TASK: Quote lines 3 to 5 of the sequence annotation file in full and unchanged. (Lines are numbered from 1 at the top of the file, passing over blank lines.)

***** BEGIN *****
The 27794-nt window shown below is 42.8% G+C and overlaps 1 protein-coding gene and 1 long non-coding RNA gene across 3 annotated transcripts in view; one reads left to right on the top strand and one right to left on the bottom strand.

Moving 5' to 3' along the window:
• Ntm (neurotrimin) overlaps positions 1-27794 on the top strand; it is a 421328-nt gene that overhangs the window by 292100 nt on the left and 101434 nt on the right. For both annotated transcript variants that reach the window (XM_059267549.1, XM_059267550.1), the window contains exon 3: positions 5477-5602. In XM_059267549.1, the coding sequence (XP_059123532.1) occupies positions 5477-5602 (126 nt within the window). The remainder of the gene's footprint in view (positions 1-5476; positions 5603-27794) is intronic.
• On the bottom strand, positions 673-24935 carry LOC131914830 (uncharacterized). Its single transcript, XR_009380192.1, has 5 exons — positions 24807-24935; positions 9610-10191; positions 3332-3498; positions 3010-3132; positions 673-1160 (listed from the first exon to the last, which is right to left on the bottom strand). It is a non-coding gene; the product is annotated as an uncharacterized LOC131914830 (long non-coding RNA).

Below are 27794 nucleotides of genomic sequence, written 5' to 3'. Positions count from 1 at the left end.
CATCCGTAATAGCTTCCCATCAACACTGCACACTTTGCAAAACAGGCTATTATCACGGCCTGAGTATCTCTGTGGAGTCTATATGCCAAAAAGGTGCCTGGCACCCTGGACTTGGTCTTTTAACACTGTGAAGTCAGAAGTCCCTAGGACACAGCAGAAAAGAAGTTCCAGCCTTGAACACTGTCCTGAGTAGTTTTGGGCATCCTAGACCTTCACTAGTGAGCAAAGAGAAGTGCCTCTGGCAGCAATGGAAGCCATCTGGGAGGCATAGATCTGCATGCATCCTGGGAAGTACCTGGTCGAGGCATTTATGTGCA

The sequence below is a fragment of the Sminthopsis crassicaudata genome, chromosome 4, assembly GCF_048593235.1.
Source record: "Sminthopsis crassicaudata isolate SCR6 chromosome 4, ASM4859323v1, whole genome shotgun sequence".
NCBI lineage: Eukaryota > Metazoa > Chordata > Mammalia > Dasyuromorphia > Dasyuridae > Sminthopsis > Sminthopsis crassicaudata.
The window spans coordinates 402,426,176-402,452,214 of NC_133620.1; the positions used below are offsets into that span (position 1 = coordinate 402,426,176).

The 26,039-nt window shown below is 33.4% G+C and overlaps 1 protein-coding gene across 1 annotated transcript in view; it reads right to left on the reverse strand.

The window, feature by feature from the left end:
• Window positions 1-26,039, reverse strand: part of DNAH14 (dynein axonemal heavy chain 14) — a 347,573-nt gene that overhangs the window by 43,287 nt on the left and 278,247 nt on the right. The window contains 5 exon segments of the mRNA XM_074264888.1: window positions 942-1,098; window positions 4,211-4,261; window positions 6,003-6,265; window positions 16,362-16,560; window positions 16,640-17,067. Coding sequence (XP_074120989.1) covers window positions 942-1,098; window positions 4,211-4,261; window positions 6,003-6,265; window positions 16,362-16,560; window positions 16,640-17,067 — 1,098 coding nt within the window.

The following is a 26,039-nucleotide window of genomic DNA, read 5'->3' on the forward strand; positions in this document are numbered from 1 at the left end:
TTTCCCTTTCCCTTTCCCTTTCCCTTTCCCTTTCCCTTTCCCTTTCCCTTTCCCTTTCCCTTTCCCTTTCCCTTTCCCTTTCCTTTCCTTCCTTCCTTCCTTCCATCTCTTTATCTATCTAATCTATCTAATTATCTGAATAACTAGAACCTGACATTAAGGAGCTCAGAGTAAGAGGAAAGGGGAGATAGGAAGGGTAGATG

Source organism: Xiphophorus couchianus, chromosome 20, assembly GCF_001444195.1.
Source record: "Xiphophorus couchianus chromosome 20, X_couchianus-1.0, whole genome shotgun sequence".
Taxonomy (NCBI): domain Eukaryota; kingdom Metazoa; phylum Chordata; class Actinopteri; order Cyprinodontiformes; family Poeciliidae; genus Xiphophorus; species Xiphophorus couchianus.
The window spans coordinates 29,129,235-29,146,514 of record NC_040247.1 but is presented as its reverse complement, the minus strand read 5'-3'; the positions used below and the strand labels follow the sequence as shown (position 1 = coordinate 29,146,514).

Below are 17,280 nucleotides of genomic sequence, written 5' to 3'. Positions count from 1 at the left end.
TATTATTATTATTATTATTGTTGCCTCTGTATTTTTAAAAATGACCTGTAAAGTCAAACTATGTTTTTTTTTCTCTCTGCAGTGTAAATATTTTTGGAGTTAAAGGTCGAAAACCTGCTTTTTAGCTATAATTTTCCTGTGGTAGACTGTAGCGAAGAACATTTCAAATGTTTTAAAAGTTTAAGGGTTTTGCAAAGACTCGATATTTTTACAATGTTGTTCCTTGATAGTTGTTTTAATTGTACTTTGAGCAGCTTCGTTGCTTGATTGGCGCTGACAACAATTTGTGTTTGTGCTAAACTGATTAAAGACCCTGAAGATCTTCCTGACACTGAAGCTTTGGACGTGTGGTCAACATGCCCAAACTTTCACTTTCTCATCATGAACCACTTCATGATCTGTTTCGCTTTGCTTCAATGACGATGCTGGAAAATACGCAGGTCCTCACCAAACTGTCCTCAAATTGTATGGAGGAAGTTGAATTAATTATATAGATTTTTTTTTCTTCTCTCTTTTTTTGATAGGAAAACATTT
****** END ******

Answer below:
• Ntm (neurotrimin) overlaps positions 1-27794 on the top strand; it is a 421328-nt gene that overhangs the window by 292100 nt on the left and 101434 nt on the right. For both annotated transcript variants that reach the window (XM_059267549.1, XM_059267550.1), the window contains exon 3: positions 5477-5602. In XM_059267549.1, the coding sequence (XP_059123532.1) occupies positions 5477-5602 (126 nt within the window). The remainder of the gene's footprint in view (positions 1-5476; positions 5603-27794) is intronic.
• On the bottom strand, positions 673-24935 carry LOC131914830 (uncharacterized). Its single transcript, XR_009380192.1, has 5 exons — positions 24807-24935; positions 9610-10191; positions 3332-3498; positions 3010-3132; positions 673-1160 (listed from the first exon to the last, which is right to left on the bottom strand). It is a non-coding gene; the product is annotated as an uncharacterized LOC131914830 (long non-coding RNA).

Below are 27794 nucleotides of genomic sequence, written 5' to 3'. Positions count from 1 at the left end.